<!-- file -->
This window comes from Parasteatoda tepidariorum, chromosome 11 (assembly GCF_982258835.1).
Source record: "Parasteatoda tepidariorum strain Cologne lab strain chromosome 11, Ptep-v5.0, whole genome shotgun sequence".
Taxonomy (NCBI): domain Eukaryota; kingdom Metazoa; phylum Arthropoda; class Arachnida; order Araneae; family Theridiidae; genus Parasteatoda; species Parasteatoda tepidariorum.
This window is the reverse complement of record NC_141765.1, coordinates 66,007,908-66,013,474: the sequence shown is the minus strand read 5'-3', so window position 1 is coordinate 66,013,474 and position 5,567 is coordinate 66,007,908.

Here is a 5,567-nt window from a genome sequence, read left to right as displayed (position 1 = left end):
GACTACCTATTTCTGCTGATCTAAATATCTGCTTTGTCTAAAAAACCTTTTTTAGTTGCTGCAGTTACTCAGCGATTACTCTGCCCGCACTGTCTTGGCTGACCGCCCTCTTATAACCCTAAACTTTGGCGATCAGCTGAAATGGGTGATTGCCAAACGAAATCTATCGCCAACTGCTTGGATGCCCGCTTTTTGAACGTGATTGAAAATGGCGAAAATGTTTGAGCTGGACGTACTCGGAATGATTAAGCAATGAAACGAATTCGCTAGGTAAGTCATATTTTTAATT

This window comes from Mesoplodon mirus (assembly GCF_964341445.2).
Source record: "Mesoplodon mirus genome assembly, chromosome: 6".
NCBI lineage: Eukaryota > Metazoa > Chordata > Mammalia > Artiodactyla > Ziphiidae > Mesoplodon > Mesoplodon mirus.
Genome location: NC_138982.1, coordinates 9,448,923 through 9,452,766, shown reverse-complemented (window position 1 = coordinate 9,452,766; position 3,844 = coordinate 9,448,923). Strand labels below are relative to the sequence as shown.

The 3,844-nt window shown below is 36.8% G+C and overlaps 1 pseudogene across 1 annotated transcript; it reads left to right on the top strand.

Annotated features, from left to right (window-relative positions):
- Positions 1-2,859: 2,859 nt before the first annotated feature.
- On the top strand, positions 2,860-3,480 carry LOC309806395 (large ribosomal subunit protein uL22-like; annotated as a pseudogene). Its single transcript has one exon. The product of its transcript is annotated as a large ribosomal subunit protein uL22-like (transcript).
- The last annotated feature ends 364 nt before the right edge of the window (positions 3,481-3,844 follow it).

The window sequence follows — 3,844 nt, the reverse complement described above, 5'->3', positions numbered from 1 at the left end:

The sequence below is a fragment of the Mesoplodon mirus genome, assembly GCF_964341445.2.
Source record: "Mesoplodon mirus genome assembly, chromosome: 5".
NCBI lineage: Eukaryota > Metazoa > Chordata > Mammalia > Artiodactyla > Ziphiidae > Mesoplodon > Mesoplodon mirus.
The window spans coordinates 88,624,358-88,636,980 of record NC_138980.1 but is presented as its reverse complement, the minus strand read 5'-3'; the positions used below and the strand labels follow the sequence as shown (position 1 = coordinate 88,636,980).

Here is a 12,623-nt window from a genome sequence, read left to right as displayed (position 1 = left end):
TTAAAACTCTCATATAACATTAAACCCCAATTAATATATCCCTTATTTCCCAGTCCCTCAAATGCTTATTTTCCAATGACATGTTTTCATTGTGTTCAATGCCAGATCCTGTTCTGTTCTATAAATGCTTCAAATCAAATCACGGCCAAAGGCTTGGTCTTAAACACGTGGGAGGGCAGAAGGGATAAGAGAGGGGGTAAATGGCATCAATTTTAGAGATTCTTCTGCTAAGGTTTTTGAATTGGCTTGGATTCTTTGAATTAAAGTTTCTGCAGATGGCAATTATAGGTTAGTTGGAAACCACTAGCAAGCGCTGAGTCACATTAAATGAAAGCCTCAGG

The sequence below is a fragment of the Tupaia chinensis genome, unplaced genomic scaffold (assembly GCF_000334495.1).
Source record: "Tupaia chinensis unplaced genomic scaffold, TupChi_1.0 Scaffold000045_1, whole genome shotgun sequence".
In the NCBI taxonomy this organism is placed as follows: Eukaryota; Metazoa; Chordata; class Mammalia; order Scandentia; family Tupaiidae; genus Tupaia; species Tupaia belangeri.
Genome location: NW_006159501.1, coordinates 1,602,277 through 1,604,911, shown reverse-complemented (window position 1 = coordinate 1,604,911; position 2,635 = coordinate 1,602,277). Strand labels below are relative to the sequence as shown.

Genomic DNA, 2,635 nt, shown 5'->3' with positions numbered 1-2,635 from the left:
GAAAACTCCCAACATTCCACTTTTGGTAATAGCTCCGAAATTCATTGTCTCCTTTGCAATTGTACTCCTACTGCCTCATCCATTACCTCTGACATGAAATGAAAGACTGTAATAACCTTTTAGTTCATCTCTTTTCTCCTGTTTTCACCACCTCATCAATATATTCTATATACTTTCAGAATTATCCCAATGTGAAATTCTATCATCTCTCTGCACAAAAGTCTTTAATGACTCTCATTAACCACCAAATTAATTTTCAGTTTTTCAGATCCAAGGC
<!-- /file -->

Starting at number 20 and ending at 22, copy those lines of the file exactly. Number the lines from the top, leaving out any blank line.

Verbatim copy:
The window spans coordinates 88,624,358-88,636,980 of record NC_138980.1 but is presented as its reverse complement, the minus strand read 5'-3'; the positions used below and the strand labels follow the sequence as shown (position 1 = coordinate 88,636,980).

Here is a 12,623-nt window from a genome sequence, read left to right as displayed (position 1 = left end):
TTAAAACTCTCATATAACATTAAACCCCAATTAATATATCCCTTATTTCCCAGTCCCTCAAATGCTTATTTTCCAATGACATGTTTTCATTGTGTTCAATGCCAGATCCTGTTCTGTTCTATAAATGCTTCAAATCAAATCACGGCCAAAGGCTTGGTCTTAAACACGTGGGAGGGCAGAAGGGATAAGAGAGGGGGTAAATGGCATCAATTTTAGAGATTCTTCTGCTAAGGTTTTTGAATTGGCTTGGATTCTTTGAATTAAAGTTTCTGCAGATGGCAATTATAGGTTAGTTGGAAACCACTAGCAAGCGCTGAGTCACATTAAATGAAAGCCTCAGG